Britty Blog 4

Elizabethan Theatre-Marlowe
I thoroughly enjoyed the layout of their powerpoint, it wasn't just the same old google backgrounds. That made some of the content more interesting. I liked that they used references like Dr Faustus. However, I would say that it might have been better if they used a different piece of work than Dr Faustus, since most people have read/heard of Dr Faustus. Though, Dr Faustus did relate to happenings in Marlowe's life in many ways. The most interesting part to me was any information about him specifically. It always kind of seems like a behind the scenes type thing to me.

Russian Theatre (Before 1750)
I LOVED how they talked about the HUGE gap in history or research, and it was an extremely nice touch that they were the first googled items. I learned that there was a lot of history missing mostly because of wanting to separate from the west... and then wanting to get back with the west. Then the death of the man that was for-grounding that. I would ideally hope to learn more about was actually written, but since it hadn't been translated, there wasn't much else the group could have done about it.


Mexican/Indigenous
I liked that they asked us to go away with something to think about- left a lot of interpretation to the viewers. It was definitely interesting that they related it to real life examples, or at least ones that we could potentially identify with a little more easily. Knowing that there are indigenous tribes and the like isn't so odd to people of our generation, but knowing that the Clintons had gone there... and that the masks had a different connotation than simply including them in the festivities. There wasn't much else I would have wanted to know about- I think they covered their bases pretty thoroughly.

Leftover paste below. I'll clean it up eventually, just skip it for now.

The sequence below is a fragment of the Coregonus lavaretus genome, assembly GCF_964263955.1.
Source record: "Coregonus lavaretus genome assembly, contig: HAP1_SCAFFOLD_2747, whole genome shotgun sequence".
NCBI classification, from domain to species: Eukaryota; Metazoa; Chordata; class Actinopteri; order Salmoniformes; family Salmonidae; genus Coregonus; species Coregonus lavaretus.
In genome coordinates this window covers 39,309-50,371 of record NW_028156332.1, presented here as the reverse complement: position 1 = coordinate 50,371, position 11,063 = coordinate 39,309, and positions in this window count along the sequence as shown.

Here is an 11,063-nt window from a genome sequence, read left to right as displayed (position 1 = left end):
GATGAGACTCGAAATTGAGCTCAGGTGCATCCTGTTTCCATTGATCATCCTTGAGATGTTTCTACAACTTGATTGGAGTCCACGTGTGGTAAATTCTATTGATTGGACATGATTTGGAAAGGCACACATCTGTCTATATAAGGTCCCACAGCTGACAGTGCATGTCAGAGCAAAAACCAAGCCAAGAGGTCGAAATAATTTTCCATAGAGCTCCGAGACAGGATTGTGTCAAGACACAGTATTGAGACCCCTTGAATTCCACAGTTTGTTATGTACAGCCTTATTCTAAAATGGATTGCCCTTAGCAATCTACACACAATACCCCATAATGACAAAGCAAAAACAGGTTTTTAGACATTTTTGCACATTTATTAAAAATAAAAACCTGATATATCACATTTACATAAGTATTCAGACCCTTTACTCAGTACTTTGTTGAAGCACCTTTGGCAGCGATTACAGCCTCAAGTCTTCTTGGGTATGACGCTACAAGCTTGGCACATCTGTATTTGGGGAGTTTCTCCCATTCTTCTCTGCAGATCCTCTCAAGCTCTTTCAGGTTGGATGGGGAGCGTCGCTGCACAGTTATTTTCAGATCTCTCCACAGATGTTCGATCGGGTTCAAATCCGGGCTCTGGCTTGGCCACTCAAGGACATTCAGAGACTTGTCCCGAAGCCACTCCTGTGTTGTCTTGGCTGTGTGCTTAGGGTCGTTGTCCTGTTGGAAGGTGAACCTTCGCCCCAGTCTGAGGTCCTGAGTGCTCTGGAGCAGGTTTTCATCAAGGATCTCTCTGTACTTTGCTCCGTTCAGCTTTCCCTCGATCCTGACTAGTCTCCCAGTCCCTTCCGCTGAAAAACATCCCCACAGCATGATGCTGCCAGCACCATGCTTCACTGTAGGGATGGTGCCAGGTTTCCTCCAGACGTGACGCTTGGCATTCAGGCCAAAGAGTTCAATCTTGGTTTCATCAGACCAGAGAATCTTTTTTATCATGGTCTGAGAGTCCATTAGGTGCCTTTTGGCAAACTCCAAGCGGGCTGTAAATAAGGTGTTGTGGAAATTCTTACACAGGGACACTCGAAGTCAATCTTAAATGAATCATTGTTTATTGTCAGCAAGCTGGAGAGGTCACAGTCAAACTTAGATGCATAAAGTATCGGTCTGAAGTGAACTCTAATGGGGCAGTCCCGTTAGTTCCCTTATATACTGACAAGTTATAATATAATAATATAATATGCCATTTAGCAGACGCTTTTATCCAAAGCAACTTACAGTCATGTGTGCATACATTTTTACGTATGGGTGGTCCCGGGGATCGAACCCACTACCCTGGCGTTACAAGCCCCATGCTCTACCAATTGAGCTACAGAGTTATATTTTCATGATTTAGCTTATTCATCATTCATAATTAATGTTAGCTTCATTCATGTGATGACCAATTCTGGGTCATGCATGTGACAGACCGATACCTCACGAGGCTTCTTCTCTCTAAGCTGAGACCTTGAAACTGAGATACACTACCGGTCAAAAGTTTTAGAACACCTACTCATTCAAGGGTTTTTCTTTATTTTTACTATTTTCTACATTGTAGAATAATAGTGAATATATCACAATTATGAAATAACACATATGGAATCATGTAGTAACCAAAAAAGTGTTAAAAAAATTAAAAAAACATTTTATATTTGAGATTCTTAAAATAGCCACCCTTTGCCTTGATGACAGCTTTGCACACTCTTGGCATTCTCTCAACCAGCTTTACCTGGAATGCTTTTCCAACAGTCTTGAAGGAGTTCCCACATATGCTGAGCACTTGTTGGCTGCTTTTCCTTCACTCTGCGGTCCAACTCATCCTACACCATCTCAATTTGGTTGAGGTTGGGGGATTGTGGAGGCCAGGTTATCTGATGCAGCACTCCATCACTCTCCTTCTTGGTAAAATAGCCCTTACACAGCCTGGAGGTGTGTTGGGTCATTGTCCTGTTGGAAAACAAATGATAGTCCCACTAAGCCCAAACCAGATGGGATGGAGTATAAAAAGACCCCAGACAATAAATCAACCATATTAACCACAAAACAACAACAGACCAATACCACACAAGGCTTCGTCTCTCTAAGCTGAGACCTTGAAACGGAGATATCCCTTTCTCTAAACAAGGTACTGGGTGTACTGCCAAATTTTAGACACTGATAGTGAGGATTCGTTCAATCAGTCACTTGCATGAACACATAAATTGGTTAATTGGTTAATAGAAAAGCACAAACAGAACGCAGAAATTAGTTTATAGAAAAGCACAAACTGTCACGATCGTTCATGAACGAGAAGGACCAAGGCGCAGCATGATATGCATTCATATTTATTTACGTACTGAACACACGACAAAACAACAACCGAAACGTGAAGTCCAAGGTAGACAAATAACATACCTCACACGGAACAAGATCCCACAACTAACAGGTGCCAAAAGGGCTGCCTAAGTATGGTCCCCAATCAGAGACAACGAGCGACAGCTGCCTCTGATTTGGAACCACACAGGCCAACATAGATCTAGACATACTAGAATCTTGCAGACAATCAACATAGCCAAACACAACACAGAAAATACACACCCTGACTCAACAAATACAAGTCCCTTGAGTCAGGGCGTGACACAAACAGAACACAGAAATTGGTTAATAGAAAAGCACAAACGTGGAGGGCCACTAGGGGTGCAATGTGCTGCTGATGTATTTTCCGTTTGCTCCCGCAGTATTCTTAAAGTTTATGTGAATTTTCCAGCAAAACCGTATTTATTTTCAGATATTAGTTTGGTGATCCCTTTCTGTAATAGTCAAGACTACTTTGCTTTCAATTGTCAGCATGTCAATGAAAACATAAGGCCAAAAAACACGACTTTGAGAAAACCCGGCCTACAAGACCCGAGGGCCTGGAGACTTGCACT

Ancient Roman Spectacle
Like Jane, I found this comment from a peer interesting- that and it is also something similar to what Will had said: "I enjoyed the Roman presentation, I was indeed entertained, but I can't tell you what I learned because there was a lot going on. There is a fine line between having too much information and not enough; as well as enough entrainment to keep people engaged but not so much that the content isn't taken seriously." I understand that making a spectacle may have been a little too spectacular. I agree that some of our research may have been lost in trying to make our presentation interesting, but I also have to say that I'm really, really happy that we didn't just rely on a powerpoint. We did, honestly try to keep ourselves in check on if the information was okay, too much, or too little. We also had an issue with time- the first time we ran it it was only 10 minutes. I'm not entirely sure how we could have fixed that in a better way- we added the video clip and explained some photos, so that was certainly helpful. It might have been a little difficult to keep track of since we were talking in such short bursts, and I guess it is quite normal for people to talk faster when they are nervous.

1 Comment

| Leave a comment

Thanks for taking the time to comment on each group. I really appreciate that. Regarding your self-critique, I think you continue to reflect on this: you study performance in other classes, and one of things you learn (I imagine) is how to guide your audience through the worlds you create with theatrical expression. When you invite an audience into a theatrical world, you have to give them guidelines for how to interpret that world. I think your group could have attended more carefully to the method of guiding your audience. Your decision not to use powerpoint or prezi was bold, and I applaud that. At the same time, I think the choice to perform something was only the beginning of a larger question: how will performance lead to an in-depth understanding of the topic at hand?

Grade for this entry: 95%
Final Individual Blog Grade: 89%

Leave a comment